Have you ever tried to approach a stranger on the street to take their photos? What if it’s for urban photography, capturing the gritty, not the pretty? Shooting street photography can be tough, especially if you want to portraits of the harsher side of our society.
Steve Paxton wrote a great article on how to capture high impact urban portraits on fstopspot.com. In this article, he talks about safety, required gear, attire, camera technique, and how to approach a stranger to take his photo.
Here are a couple of tips that he mentioned:
The best thing you can do to reduce the risk of getting hurt is to take someone with you. Your field of view narrows as you begin engaging people for urban portraits. It’s very easy to lose track of what’s happening around you. It is impossible to look through the viewfinder and pay attention to your environment. A second person can step back, watch the overall scene and ensure that nobody surprises you from behind.
On the approach and building rapport
You have actually to care about these people! You can’t look at each person you contact as another potential photographic notch on your belt. The key to making this work is showing empathy and true concern for the person and what they are saying. You will get turned down nearly every time if you simply walk up, throw change in their cup and ask to take their picture. People want to be treated with respect and know that you care. They don’t want to feel like a sideshow. Keep in mind that most homeless folks are probably already feeling pretty low. It doesn’t matter if you are rich or poor. Feeling cared for and respected is a universal need everyone has. You have to approach each contact with the mindset of creating a mini relationship and showing true respect. If you are successful, the photographs will come naturally.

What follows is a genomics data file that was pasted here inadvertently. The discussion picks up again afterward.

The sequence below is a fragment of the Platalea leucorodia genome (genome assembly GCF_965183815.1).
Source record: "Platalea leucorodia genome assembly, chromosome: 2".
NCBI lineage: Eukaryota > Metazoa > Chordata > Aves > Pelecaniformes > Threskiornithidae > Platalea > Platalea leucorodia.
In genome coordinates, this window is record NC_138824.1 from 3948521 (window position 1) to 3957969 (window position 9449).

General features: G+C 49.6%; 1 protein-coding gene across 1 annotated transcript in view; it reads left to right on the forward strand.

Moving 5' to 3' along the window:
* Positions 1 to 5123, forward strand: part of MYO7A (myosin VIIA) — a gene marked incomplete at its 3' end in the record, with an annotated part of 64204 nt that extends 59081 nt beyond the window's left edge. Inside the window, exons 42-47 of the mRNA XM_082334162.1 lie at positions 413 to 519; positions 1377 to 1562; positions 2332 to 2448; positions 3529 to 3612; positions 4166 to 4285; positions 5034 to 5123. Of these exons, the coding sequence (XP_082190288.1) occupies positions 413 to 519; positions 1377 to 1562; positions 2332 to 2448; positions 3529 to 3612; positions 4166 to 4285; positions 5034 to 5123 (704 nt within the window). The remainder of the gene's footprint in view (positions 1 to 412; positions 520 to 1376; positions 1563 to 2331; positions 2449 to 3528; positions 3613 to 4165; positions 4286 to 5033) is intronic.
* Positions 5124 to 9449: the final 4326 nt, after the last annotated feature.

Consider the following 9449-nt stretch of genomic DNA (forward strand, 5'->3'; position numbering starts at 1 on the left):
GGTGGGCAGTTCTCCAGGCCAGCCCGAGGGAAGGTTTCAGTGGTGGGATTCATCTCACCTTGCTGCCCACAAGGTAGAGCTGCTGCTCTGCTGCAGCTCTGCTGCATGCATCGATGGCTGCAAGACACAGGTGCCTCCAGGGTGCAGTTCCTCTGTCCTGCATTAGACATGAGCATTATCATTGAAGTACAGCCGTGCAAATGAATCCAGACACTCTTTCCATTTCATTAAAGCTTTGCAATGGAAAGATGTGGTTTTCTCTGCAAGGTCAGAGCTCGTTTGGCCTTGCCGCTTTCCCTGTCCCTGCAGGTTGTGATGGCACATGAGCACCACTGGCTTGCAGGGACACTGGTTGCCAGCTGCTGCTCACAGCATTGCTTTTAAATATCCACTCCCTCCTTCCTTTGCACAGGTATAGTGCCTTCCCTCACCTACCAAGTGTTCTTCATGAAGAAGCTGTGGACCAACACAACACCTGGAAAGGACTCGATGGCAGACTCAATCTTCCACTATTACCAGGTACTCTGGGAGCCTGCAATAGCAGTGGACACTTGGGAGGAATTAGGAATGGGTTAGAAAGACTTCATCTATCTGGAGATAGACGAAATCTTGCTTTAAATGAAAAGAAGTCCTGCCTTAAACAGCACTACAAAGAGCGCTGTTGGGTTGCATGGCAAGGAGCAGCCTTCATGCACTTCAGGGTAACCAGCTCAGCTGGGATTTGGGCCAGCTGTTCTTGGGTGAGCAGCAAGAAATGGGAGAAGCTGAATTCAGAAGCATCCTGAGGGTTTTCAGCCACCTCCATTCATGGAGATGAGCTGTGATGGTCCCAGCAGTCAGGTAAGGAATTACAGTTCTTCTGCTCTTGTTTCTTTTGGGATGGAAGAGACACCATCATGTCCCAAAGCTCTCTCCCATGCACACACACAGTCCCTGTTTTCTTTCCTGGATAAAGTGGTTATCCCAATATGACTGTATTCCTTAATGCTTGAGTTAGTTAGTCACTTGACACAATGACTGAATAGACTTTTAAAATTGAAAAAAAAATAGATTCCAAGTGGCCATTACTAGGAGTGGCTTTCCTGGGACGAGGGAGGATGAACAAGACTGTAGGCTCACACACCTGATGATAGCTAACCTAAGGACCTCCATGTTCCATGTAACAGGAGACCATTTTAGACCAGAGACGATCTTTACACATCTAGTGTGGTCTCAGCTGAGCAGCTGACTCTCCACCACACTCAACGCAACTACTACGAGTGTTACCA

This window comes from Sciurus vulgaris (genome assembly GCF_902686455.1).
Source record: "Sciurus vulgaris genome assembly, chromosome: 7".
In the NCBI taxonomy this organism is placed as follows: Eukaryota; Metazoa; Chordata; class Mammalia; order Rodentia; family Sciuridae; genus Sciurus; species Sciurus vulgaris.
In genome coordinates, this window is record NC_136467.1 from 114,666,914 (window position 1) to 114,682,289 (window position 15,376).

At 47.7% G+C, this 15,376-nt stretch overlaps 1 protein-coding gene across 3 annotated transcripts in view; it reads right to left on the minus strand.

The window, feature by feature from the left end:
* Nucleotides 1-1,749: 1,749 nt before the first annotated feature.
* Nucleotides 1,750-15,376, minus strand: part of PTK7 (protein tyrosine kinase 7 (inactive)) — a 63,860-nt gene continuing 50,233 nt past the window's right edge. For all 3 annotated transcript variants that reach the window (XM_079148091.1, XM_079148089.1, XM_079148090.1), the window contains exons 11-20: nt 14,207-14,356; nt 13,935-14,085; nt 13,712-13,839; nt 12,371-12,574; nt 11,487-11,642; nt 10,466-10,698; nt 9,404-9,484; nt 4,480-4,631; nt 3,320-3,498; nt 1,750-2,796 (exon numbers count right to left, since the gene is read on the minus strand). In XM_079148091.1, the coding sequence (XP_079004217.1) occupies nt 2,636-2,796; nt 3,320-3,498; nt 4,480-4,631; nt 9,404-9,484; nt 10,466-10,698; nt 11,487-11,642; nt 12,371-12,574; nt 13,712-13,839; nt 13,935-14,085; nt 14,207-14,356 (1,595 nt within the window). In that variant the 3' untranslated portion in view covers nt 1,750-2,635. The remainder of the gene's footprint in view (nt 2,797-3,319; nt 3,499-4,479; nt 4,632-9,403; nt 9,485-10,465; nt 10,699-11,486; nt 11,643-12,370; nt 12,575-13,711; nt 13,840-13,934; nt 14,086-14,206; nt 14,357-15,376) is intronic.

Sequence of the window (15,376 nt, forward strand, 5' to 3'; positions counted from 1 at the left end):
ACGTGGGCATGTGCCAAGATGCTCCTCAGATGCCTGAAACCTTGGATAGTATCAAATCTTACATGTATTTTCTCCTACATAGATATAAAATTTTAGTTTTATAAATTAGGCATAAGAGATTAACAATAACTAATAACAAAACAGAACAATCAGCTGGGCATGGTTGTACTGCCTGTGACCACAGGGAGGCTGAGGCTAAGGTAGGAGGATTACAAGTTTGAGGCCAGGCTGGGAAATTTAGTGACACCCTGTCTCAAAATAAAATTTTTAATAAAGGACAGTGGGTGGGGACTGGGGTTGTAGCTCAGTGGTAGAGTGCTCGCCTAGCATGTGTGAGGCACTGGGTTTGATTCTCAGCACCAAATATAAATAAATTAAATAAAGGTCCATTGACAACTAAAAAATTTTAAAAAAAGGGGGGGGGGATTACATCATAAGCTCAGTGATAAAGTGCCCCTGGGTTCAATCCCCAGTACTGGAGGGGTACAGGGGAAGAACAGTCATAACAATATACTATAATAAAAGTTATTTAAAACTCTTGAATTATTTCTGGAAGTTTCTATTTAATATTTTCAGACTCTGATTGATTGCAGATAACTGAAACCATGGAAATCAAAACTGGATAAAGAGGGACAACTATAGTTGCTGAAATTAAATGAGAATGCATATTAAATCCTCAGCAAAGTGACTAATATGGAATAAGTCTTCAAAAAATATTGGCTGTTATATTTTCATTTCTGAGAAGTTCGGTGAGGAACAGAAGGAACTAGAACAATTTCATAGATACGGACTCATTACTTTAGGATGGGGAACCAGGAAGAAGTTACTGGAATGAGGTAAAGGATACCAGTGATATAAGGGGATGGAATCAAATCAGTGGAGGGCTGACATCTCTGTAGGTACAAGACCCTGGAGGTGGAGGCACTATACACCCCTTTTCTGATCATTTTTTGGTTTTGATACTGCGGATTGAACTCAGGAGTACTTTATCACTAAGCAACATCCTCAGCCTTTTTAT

Here is the behind-the-scenes video of his Least of These Urban Portrait Series
Here is a tutorial on how he post-process his images.
If you want to see more of Steve’s work, you can visit his website: PaxtonPrints.com